Essay On Aids Victims And Stigmatization Pdf
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HIV continues to be a major public health crisis both in the United States and around the world. While major scientific advances have made it easier than ever to prevent and treat HIV, there remains no vaccine or cure, and tens of thousands of people continue to contract HIV every year. Insufficient funding for public health programs, ideological opposition to common sense prevention policies, and societal barriers like stigma and discrimination, have made it especially difficult for us to turn the tide against the epidemic.
It is the prejudice that comes with labeling an individual as part of a group that is believed to be socially unacceptable. While stigma refers to an attitude or belief, discrimination is the behaviors that result from those attitudes or beliefs. HIV stigma and discrimination affect the emotional well-being and mental health of people living with HIV.
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Metrics details. HIV-related stigma continues to negatively impact the health and well-being of people living with HIV, with deleterious effects on their care, treatment and quality of life. A growing body of qualitative research has documented the relationship between HIV-related stigma and health. This review aims to synthesize qualitative evidence that explored the intersections of stigma and health for people with HIV.
A thematic summary was conducted that was guided by the qualitative metasummary technique developed by Sandelowski and Barraso. Literature searches yielded 8, references of which 55 qualitative studies were identified that illustrated HIV-related stigma in the context of health. The metasummary classified qualitative findings into three overarching categories: conceptualizing stigma which identified key dimensions of HIV-related stigma; experiencing stigma which highlighted experiences of stigma in the health context, and managing stigma which described ways in which stigma is avoided or addressed.
A number of health care practices were identified — some rooted in institutional practices, others shaped by personal perceptions held by practitioners — that could be stigmatizing or discriminatory towards people with HIV.
There existed interconnections between enacted stigma and felt stigma that influenced health care utilization, treatment adherence, and overall health and well-being of people with HIV.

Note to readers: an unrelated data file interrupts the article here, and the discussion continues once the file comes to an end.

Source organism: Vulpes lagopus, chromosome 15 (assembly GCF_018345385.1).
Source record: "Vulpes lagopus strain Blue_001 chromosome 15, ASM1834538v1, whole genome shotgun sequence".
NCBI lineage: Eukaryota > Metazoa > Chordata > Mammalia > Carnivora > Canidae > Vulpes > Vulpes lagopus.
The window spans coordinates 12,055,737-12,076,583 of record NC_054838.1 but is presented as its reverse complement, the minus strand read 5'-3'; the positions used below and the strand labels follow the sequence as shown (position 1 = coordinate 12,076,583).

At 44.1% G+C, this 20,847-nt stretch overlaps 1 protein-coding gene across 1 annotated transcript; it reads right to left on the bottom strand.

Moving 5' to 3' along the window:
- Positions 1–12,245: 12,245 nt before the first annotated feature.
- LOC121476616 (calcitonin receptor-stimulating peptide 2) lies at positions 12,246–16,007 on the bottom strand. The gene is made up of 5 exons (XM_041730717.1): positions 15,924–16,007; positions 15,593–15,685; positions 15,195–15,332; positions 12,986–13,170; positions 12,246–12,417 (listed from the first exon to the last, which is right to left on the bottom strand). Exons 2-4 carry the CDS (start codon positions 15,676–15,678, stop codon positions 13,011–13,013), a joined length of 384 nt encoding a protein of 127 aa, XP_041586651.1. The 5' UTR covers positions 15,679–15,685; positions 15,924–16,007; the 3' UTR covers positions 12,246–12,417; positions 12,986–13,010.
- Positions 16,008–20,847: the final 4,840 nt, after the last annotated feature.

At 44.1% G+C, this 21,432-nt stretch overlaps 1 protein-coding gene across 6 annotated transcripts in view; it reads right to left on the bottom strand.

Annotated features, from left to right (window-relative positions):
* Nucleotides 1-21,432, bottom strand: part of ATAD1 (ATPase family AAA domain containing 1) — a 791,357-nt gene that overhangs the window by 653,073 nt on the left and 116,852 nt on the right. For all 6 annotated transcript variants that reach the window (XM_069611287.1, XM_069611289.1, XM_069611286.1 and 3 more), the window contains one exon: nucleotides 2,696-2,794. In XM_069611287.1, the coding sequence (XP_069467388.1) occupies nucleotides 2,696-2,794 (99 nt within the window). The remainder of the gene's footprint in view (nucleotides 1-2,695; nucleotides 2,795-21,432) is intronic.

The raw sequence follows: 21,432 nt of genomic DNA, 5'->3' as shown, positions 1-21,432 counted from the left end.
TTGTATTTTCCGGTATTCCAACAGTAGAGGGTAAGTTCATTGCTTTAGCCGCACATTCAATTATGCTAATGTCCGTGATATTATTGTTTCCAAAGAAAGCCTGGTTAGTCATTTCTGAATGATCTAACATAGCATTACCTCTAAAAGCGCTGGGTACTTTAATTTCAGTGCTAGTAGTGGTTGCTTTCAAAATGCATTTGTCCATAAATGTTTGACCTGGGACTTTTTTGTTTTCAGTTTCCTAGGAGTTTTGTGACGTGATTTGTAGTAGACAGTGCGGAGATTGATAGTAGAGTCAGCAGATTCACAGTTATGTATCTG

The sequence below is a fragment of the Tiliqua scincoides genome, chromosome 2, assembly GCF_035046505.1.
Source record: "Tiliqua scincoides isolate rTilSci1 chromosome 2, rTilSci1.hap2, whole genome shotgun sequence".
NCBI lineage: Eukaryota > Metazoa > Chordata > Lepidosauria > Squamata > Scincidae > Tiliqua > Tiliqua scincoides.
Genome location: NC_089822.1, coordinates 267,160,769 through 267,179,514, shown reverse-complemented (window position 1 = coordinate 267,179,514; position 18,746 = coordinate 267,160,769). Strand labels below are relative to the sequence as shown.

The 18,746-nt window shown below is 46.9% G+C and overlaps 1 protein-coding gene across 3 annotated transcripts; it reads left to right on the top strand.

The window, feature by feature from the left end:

Intersectional stigma also emerged as instrumental in the stigma experiences of people living with HIV. A number of strategies to address stigma were identified including social support, education, self-efficacy, resilience activities, and advocacy.
This review of the qualitative evidence indicates that HIV-related stigma within health contexts is a broad social phenomenon that manifests within multiple social spheres, including health care environments. Findings from this review indicate that future stigma research should consider the social structures and societal practices — within and outside of health care environments — that perpetuate and reinforce stigma and discrimination towards people with HIV.
Peer Review reports. Though health-related stigma has been associated with other health conditions such as mental illness, cancer, and other sexually transmitted infections, much of the recent illness stigma literature has been devoted to the stigma and discrimination associated with HIV and AIDS HIV-related stigma and the development of conceptual frameworks specific to HIV-related stigma [ 3 — 9 ].
These conceptual frameworks have identified particularities of stigma in the context of HIV including: the moral valuations ascribed to the illness, modes of transmission, and populations impacted; the intersections of HIV-related stigma with other forms of social marginalization; and the recognition of societal power relations within mechanisms of stigma [ 3 — 9 ]. There has been a growing body of literature exploring stigma and health for people with HIV.
Studies have reported on discrimination in healthcare environments towards people with HIV manifesting as denial of care, confidentiality breaches, negative attitudes, and humiliating practices by health care workers [ 12 — 14 ].
Stigma has been shown to impact mental health factors for people with HIV including anxiety [ 17 — 19 ], depression [ 20 — 22 ], suicidal ideation [ 23 , 24 ], emotional health [ 25 ], psychological well being [ 26 ], life satisfaction [ 27 ], and quality of life [ 28 , 29 ].